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The Nels Cline Singers: Initiate

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It’s easy to focus on Nels Cline’s jack-of-all-trades work ethic, but what really makes the guitarist so significant is the consistency he brings to all these projects: a singular voice that occasionally goes heavy on the effects pedals, but uses them to create an astounding sonic vocabulary whether he’s playing straight rock music, jazz or, more typically, something in between.

On 2007’s Draw Breath, the Singers (Cline, bassist Devin Hoff and drummer Scott Amendola) bridged the unforeseen gap between wild jazz improvisation and California punk-rock shredding. Today, when the Singers charge up, a musical touchstone could be progressive rockers King Crimson, circa 1975’s Red, where fuzzed out clatter could maintain melodic sense before it suddenly shifted to quiet ambience. The double-CD Initiate features one studio disc and one live disc, each revealing the trio’s alternating abilities to mow down listeners with brute force or gently sooth. The electric funk of “Floored,” at the front of the studio disc, has a vamp like ’70s Miles Davis, but Cline’s solo would send the trumpeter running for cover. Before this set finishes he evokes Pete Cosey or John McLaughlin, and on this cut Cline dispenses his sonic tempest over a vamp that stops abruptly enough to prove this isn’t merely a jam. Later on, a gentle bass vehicle (“You Noticed”) and semi-romantic melody (“Zingiber”) lead to “Mercy (Procession),” which sounds like its subtitle, with tension building as Amendola rattles all over his kit. The disc makes unpredictable shifts in volume, adding to the excitement of the program.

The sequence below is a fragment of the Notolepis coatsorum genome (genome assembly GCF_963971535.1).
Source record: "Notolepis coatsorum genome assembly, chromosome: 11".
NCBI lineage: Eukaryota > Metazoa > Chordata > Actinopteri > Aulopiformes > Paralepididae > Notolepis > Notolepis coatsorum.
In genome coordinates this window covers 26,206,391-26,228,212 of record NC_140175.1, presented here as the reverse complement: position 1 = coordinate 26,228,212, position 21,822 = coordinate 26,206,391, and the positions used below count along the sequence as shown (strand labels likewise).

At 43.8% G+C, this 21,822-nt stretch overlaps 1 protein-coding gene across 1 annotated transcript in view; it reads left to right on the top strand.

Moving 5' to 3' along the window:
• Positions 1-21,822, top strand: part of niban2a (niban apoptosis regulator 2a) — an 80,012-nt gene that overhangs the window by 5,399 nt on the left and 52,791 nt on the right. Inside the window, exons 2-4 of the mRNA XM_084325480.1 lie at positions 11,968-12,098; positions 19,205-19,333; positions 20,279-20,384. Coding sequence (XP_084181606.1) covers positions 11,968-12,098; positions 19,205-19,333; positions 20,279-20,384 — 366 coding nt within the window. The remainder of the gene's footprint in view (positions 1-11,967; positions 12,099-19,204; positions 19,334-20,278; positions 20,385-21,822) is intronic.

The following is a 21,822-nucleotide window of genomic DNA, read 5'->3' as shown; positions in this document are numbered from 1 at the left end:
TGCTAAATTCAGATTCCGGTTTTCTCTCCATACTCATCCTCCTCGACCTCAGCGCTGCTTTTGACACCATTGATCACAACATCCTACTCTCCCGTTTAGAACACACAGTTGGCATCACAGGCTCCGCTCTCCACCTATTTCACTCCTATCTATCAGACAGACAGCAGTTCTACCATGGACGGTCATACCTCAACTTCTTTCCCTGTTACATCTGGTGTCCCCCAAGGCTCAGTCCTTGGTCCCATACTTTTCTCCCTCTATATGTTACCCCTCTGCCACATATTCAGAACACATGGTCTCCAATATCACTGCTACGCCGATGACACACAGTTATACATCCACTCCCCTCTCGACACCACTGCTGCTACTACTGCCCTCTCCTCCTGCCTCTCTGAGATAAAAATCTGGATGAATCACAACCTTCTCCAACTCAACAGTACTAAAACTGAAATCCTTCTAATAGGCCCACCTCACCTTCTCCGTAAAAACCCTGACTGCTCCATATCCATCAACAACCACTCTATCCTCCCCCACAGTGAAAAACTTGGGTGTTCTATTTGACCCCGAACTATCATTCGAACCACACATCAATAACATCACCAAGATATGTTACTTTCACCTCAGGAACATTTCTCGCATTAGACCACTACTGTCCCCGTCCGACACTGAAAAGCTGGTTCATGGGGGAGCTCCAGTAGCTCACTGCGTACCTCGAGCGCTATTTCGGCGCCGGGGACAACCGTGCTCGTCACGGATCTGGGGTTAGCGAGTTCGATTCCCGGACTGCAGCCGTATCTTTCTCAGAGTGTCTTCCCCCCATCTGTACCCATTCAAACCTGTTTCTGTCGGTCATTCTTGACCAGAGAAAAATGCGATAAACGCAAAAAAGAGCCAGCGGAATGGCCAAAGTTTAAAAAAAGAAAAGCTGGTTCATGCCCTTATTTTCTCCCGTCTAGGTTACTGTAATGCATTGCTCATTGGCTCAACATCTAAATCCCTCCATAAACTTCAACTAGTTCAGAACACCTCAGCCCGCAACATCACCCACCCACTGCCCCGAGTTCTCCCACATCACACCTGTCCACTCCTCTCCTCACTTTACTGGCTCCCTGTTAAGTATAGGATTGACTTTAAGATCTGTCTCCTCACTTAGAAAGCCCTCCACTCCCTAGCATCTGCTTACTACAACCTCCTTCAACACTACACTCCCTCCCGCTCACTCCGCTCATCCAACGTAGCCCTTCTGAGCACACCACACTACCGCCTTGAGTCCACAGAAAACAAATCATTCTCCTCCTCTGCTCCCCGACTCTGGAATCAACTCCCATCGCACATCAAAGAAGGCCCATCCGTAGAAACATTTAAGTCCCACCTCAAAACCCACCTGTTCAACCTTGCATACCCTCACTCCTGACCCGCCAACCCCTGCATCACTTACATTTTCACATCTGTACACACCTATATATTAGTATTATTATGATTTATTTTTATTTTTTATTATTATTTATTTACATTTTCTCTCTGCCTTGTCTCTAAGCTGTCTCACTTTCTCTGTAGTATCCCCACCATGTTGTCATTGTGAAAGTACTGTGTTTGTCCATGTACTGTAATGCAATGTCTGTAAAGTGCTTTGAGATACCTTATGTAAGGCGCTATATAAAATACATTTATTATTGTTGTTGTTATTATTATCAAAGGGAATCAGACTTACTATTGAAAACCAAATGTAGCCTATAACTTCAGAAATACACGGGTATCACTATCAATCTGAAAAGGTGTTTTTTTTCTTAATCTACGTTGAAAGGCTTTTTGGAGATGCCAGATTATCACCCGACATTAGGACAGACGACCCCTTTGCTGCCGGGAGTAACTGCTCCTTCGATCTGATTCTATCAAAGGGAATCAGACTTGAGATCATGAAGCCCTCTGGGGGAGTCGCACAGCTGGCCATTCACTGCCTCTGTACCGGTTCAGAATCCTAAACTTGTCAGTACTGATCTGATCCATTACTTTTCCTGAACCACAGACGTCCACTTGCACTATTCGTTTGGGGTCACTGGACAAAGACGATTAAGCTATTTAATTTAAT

On the live disc, duality is on display too. After “Raze” sears the skin with vicious power chords and some equally toxic free improv, Cline shifts gears and turns in a beautiful version of Carla Bley’s “And Now the Queen,” a loping ballad that hasn’t been recorded since Paul Bley cut it for 1993’s Homage to Carla. He follows that with “Blues, Too,” an homage to Jim Hall, which evokes its subject with a clean tone and lean lines before Hoff and Amendola go on a cat-and-mouse chase and Cline breaks free for some chordal strumming. The disc’s cornerstone comes with the version of Joe Zawinul’s “Boogie Woogie Waltz.” For 14 minutes, Cline charts the past, present and future of jazz guitar, returning to the electric Miles bag, imitating a broken tape machine and conjuring Jimi Hendrix. If this all sounds like a bit too much, then listen in small doses at first, to make sure that none of the significant parts are missed. There are plenty of them.

Originally Published